About 270,000 Rohingya Muslims have sought shelter in Bangladesh since violence erupted in Myanmar two weeks ago, the UN says, according to BBC.
A spokeswoman said the jump – up from 164,000 on Thursday – was because new pockets of people had been found.
She called the figure “so alarming” and said urgent action was needed to address the situation in Myanmar.
Those fleeing say Myanmar’s military are burning their villages and attacking them.
The violence began on 25 August when Rohingya militants attacked police posts in Myanmar’s northern Rakhine state.
Rohingya residents – a stateless mostly Muslim minority in a Buddhist-majority nation – say the military and Rakhine Buddhists responded with a brutal campaign against them.
Myanmar rejects this, saying its military is fighting against Rohingya militants.
For two weeks, Rohingya families have been streaming north across the Bangladesh border.
Vivian Tan, a spokeswoman for the UN refugee agency UNHCR, said the latest surge in numbers “does not necessarily reflect fresh arrivals within the past 24 hours but that we have identified more people in different areas that we were not aware of before”.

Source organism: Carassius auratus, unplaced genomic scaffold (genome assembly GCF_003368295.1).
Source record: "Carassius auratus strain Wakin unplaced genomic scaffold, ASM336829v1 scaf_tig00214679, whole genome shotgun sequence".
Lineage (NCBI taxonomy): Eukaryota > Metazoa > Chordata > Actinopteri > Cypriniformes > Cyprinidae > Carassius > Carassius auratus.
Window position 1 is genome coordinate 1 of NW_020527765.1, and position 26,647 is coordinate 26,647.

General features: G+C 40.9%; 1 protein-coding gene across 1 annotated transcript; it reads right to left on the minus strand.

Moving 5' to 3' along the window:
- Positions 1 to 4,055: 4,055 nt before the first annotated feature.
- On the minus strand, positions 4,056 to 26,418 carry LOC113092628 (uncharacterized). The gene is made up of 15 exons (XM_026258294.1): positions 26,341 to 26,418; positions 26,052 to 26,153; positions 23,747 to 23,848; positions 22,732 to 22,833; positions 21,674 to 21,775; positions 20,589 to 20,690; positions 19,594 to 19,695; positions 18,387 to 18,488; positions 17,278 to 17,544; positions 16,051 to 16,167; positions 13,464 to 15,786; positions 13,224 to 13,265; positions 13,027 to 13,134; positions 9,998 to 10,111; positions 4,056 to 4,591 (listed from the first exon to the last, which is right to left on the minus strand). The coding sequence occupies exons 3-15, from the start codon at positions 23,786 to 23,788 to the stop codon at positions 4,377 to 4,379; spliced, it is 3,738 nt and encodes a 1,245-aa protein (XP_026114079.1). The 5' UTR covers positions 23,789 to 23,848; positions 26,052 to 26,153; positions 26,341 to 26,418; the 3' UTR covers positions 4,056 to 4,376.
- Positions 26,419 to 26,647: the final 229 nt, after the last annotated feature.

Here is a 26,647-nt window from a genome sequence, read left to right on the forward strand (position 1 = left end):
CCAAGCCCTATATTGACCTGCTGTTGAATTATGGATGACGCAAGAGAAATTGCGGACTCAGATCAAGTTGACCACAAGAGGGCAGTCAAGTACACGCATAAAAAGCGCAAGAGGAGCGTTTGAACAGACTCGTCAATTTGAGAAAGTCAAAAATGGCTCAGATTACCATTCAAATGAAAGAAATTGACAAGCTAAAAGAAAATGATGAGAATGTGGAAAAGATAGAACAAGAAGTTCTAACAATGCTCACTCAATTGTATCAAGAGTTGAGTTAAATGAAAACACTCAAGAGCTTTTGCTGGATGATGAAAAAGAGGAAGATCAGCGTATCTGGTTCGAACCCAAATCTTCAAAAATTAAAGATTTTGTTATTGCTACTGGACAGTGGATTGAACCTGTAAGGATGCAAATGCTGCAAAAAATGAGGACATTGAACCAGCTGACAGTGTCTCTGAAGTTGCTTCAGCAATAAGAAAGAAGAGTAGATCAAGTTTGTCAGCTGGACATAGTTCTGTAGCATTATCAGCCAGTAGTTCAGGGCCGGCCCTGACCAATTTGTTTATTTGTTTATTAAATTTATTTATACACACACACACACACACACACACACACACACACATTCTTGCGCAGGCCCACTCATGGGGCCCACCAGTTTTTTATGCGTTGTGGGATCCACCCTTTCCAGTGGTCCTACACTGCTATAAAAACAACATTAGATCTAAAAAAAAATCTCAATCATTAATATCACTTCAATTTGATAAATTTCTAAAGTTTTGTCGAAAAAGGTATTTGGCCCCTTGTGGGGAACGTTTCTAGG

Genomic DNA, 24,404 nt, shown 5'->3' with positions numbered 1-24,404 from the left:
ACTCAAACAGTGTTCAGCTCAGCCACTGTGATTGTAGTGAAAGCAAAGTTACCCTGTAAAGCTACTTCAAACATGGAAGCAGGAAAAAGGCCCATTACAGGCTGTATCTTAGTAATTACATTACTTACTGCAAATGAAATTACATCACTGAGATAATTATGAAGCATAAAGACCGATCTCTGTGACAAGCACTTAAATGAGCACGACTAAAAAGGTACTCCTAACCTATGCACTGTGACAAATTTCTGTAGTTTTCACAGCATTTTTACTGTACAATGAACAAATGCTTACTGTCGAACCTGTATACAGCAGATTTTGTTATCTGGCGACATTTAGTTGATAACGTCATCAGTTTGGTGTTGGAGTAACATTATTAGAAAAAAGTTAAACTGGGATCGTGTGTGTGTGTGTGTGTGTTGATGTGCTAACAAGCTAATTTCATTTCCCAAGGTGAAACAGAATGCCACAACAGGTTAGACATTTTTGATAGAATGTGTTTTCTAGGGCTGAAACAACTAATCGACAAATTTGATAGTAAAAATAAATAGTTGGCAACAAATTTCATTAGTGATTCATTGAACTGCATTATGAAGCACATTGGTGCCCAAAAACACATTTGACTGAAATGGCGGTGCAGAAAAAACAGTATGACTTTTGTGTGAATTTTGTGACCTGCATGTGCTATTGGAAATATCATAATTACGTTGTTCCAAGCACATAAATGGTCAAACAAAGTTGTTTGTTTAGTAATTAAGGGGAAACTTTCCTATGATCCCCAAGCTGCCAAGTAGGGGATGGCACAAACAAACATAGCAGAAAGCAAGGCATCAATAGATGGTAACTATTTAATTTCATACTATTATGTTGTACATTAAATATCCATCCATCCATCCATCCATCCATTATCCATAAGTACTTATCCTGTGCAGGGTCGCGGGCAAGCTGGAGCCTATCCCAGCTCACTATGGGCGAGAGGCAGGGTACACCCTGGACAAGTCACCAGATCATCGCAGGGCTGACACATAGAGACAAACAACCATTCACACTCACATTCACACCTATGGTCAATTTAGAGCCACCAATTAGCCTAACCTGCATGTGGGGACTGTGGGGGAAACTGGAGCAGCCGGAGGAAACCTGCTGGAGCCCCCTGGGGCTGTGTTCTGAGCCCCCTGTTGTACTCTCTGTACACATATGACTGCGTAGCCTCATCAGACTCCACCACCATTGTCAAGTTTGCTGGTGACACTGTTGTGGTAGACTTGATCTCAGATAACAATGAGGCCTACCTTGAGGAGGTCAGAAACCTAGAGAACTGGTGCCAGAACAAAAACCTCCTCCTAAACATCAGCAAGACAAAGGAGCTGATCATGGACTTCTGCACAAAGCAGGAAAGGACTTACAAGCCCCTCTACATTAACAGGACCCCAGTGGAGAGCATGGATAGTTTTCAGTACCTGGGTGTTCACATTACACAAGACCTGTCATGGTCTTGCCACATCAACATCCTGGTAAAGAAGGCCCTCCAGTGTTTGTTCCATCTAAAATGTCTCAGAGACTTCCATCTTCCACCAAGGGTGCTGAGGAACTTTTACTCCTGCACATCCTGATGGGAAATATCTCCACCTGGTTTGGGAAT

Existing refugee camps are full and people who had crossed the border were setting up shelters “on the roads or whatever empty space they could find”, she said. They were “exhausted, hungry and desperate for shelter”, a UNHCR briefing note said.
Some are trekking to the Naf River, which forms the border, and others are sailing up the coast. At least 300 Rohingya boats arrived in Cox’s Bazar, in Bangladesh, on Wednesday, the UN’s migration body said.
The Rohingya plight is sparking concern and protests in many nations, and Myanmar’s de facto leader Aug San Suu Kyi has been criticised for failing to protect them.
On Thursday, South Africa’s Archbishop Desmond Tutu, one of the leading figures in the anti-apartheid struggle, added his voice, saying: “If the political price of your ascension to the highest office in Myanmar is your silence, the price is surely too steep.”